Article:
Collaboration is a smooth jazz studio album by George Benson & Earl Klugh released in 1987. The album was certified gold in the United States in February 1988.
This album has been a personal favorite since 1992 and I love it more everytime I experience it again. If you can appreciate this type of music in the first place you're going to have a wonderful time hanging out with Bob, Earl and the rest of the crew.
George Benson rebels against the machine and comes out with an all-instrumental album, his first in 11 years and also his first full teaming with onetime protege, acoustic guitarist Earl Klugh. Klugh sounds much more mature and forthcoming here than he did as a teenager in Benson's CTI days. Yet Benson still blows him away with his effortless swing, endless invention (within the constraints of the carefully controlled arrangements, however) and totally assured placement of the notes. "Mimosa" has some especially fluid work by Benson, with Klugh serving as an effective foil.
Acoustic guitarist Earl Klugh has always had an appealing sound. This early session was reissued as a Blue Note CD in the 1970s. The melodic music that Klugh creates is quite pleasant, and he is accompanied by fellow guitarist Lee Ritenour, a rhythm section, and occasional horns and strings.
HandPicked is a smooth jazz studio album by jazz guitarist Earl Klugh released on July 30, 2013. This is Klugh's first album of new material since he released The Spice Of Life in 2008 and it is also his first for the Heads Up label. This album showcases Klugh playing solo guitar on 13 of the 16 songs included here. Bill Frisell, Jake Shimabukuro, and Vince Gill all co-produced and played on one song each.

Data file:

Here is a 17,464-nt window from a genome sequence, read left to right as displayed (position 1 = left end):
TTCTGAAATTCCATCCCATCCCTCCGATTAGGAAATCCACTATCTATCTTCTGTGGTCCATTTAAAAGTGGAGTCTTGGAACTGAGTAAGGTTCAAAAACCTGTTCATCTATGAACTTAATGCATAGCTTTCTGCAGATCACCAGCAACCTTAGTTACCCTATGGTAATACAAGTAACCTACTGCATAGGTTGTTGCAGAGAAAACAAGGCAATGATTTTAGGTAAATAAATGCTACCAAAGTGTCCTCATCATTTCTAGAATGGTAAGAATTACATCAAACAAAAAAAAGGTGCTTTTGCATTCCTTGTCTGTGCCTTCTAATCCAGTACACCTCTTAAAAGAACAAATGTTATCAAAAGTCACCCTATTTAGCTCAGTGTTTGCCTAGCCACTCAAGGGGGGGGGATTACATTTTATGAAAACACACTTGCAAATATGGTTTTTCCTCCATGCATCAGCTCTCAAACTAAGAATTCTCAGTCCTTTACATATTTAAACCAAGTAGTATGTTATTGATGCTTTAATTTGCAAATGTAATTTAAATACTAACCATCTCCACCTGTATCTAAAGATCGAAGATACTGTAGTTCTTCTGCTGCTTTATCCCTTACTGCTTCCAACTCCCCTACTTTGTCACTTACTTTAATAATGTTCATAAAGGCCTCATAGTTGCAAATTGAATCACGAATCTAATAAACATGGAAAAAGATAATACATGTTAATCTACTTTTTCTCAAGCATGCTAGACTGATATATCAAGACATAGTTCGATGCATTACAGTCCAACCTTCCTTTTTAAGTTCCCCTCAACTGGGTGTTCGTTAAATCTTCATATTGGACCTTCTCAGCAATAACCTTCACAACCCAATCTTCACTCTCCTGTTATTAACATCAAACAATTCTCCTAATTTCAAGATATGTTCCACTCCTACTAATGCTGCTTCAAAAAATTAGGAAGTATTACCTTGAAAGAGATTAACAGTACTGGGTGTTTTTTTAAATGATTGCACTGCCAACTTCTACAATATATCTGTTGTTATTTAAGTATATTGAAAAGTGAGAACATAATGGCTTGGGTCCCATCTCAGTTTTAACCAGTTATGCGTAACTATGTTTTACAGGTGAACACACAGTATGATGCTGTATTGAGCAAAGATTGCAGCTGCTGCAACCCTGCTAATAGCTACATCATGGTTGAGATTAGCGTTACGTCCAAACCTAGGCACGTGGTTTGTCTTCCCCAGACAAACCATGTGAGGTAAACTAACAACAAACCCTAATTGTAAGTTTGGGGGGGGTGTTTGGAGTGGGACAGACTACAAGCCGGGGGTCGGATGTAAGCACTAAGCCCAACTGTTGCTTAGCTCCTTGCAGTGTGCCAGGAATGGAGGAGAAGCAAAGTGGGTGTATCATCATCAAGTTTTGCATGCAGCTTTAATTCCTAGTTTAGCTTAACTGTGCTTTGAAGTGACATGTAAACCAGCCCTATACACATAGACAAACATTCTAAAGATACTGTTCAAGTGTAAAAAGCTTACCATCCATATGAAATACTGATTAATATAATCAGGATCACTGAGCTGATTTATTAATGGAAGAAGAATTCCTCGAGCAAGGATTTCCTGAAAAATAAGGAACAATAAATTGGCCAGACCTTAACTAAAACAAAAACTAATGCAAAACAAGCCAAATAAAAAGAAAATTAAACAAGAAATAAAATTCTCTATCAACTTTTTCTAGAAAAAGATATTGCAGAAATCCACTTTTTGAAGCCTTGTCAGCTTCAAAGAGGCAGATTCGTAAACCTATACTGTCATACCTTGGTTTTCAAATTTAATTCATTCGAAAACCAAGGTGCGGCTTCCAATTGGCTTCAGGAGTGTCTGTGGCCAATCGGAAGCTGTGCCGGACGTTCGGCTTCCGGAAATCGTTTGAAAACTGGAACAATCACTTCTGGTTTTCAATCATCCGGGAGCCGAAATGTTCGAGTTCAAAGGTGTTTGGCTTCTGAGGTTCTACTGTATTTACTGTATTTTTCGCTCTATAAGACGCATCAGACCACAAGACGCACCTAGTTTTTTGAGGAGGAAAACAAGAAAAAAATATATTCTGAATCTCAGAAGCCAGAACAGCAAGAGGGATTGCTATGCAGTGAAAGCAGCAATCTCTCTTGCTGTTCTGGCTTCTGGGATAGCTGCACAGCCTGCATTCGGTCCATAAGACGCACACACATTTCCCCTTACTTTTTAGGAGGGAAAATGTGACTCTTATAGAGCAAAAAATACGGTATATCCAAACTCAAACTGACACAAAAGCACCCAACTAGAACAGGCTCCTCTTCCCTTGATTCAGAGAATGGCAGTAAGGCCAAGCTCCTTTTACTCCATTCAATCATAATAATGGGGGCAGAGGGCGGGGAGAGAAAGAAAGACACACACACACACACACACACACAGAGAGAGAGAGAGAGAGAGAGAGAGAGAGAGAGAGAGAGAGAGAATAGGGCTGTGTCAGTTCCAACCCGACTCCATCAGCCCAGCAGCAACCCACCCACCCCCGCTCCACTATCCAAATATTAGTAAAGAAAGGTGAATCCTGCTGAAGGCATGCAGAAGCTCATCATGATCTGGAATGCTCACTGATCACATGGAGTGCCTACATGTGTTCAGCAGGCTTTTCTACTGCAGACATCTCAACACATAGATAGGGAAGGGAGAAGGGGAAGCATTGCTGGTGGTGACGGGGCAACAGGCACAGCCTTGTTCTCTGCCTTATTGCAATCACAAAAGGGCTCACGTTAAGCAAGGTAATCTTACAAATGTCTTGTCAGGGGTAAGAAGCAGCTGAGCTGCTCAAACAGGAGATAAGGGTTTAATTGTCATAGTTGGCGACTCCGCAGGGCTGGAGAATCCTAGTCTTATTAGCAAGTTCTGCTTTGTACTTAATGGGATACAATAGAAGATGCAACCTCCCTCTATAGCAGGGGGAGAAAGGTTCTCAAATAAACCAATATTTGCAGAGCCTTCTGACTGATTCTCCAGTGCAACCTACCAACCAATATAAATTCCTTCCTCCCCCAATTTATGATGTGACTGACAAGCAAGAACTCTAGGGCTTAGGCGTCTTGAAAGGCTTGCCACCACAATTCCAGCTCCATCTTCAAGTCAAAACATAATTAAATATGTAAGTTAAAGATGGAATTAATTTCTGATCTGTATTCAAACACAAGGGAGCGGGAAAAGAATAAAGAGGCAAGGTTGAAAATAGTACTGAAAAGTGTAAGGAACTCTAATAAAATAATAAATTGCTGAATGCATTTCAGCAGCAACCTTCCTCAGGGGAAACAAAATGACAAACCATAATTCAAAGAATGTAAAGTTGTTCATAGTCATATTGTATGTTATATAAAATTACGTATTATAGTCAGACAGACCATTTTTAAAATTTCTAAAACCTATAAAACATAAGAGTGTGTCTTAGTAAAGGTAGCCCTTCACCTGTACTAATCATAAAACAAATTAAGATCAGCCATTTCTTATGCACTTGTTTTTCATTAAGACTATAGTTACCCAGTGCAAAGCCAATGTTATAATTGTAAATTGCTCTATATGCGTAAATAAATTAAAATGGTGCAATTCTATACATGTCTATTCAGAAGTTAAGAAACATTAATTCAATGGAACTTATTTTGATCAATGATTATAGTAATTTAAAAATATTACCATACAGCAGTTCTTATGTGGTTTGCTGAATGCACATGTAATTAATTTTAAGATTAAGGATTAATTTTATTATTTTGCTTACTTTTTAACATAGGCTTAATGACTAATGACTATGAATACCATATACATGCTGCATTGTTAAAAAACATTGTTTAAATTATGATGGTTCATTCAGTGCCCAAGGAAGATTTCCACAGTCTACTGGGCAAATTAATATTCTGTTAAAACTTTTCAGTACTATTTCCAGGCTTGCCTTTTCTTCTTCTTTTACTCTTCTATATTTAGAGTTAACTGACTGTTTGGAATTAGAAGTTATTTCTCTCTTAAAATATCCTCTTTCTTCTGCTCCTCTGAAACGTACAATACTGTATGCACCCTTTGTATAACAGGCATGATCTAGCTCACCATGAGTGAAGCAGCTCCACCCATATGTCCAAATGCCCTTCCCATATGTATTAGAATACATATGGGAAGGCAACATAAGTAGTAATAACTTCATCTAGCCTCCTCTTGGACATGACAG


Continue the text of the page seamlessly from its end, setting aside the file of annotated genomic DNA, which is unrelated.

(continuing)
Although this CD gives the Earl Klugh Trio first billing, the guitarist's group is joined by the Royal Philharmonic Orchestra, a large string orchestra arranged by Don Sebesky. Except for the brief intros and interludes, the music is comprised of themes from movies. With Sebesky contributing arrangements that are sometimes saccharine, the program does sound like film music. Klugh has always had a pretty sound and that is very much in evidence, but he rarely ventures away from the melodies. Fans of the guitarist's usual recordings will consider this set a nice change of pace.
Thanks to its uptempo, Spanish guitar style, "Dr. Macumba" stacks up as one of Klugh's most compelling compositions. Those who enjoy "Dr. Macumba" will most likely find "Cabo Frio" and "Jolanta" among the CD's highlights, as well. "Long Ago And Far Away" is a pleasant, thoughtful take on a James Taylor tune, while "Dance With Me" is an equally appropriate remake of the Orleans hit.